Portals and Rails

About


Portals and Rails, a blog sponsored by the Retail Payments Risk Forum of the Federal Reserve Bank of Atlanta, is intended to foster dialogue on emerging risks in retail payment systems and enhance collaborative efforts to improve risk detection and mitigation. We encourage your active participation in Portals and Rails and look forward to collaborating with you.

« Fighting the Enemy Within | Main | Gone Phishing: How Your Employees' Bad Security Habits Can Impact Your Business »

July 29, 2013


Suspicious Activity Reports: What the Numbers Show

Initially intended to help law enforcement identify individuals and organizations involved in money laundering and terrorist financing, Suspicious Activity Report (SAR) filings are also used to help detect activities related to consumer fraud and identity theft. Depository institutions (DIs) and money services businesses (MSBs) together file about 98 percent of all SARs submitted annually to the Financial Crimes Enforcement Network (FinCEN). Industry groups are constantly working to educate SAR filers about the various types of activities that they should document so these activities can be properly tracked. FinCEN recently updated its statistics to include SAR activity in 2012, and the summary volumes are shown in the chart below. The Retail Payments Risk Forum believes that an ongoing educational effort of customers, as well as DI employees, is a vital element in recognizing and mitigating fraud in our payments system. As part of that effort, I think there would be benefit in examining the shifts among the different SAR activities and gain an understanding as to possible reasons for these shifts.

SAR Filings by DIs and MSBs: 2013-12

As the above chart shows, the number of SARs filed by DIs has risen steadily over the last two years. SARs from MSBs, on the other hand, dropped 14 percent from 2011 after seeing an average annual increase of 15 percent over the previous two years. So why the ups and downs?

From a pure numbers standpoint, the answer to the question lies in the details of the activities that can trigger a SAR. In the case of SAR filings from DIs, for example, 2012 saw a dramatic increase in identity theft and check fraud filings, while mortgage loan fraud SARs dropped. This shift is explained by the increased diligence being placed on mortgage loans and the alarming growth of identity theft and check fraud incidents. By contrast, SAR filings from MSBs showed a substantial decrease in the category where the person reduced the amount of money order or traveler's check purchase to avoid having to complete a funds transfer record (but still generating a SAR). One wonders whether this reduction represents progress in the fight against money laundering and terrorist financing, or have the individuals engaged in these illegal activities changed their money handling tactics by performing lower dollar value transactions to avoid suspicion and identification?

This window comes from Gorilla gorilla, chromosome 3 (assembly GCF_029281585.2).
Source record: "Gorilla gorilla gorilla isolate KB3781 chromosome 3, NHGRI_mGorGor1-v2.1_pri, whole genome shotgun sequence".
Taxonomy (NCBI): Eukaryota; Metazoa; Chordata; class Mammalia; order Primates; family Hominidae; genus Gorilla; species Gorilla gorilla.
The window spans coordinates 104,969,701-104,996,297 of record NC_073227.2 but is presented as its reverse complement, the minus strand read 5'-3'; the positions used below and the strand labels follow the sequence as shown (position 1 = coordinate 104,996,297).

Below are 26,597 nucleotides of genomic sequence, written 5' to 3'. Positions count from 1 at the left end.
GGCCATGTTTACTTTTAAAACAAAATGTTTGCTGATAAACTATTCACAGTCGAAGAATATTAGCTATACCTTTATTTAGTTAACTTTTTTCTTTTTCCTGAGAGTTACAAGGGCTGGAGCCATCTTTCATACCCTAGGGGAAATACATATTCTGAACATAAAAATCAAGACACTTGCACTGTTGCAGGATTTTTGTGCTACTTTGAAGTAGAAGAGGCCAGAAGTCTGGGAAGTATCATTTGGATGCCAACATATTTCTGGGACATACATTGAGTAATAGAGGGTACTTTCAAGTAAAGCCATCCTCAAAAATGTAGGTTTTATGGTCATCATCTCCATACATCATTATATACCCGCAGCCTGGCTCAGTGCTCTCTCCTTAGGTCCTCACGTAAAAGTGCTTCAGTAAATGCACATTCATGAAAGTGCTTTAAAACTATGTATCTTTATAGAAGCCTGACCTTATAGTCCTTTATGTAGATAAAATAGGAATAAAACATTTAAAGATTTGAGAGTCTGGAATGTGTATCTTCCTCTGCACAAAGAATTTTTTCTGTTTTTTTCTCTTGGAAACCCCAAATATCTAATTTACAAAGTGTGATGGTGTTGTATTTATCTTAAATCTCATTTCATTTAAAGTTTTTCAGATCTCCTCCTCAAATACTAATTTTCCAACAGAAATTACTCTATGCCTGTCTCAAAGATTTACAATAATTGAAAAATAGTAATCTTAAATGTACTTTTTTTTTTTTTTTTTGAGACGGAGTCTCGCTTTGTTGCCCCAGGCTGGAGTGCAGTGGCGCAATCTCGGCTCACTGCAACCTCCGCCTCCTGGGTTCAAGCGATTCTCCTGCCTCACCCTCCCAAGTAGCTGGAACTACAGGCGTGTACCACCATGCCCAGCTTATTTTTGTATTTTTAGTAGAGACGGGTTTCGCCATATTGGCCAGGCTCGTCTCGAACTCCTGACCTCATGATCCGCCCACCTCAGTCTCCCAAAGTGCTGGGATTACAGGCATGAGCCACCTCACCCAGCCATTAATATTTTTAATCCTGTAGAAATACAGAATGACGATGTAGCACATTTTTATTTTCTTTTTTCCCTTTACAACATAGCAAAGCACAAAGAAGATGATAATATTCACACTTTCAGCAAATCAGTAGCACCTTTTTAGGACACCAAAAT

Every federal judicial district has a SAR review team. This team of regulators and federal and local law enforcement reviews SARs to determine whether they need to initiate new investigations or supplement the filings to existing cases. The efforts of these teams illustrates how more comprehensive reporting, improved data analysis, and stronger monitoring capabilities can help detect and address fraud and abuse within our payments system. FinCEN publishes a semiannual report—Trends, Tips & Issues—that provides a summary of key findings from the teams' reviews of SARs. These reports let involved parties know how they can use the information to provide greater protection to potential victims of fraud. We encourage you to read copies of FinCEN's reports to better understand current fraud trends so you can educate your employees and customers.

Photo of David LottBy David Lott, a retail payments risk expert in the Retail Payments Risk Forum at the Atlanta Fed

July 29, 2013 in money laundering, regulations, regulators | Permalink

TrackBack

TrackBack URL for this entry:
http://www.typepad.com/services/trackback/6a01053688c61a970c0192ac401cf6970d

Listed below are links to blogs that reference Suspicious Activity Reports: What the Numbers Show:

Comments

Post a comment

Comments are moderated and will not appear until the moderator has approved them.

If you have a TypeKey or TypePad account, please Sign in

Google Search



Recent Posts


November 2014


Sun Mon Tue Wed Thu Fri Sat
            1
2 3 4 5 6 7 8
9 10 11 12 13 14 15
16 17 18 19 20 21 22
23 24 25 26 27 28 29
30            

Archives


Categories


Powered by TypePad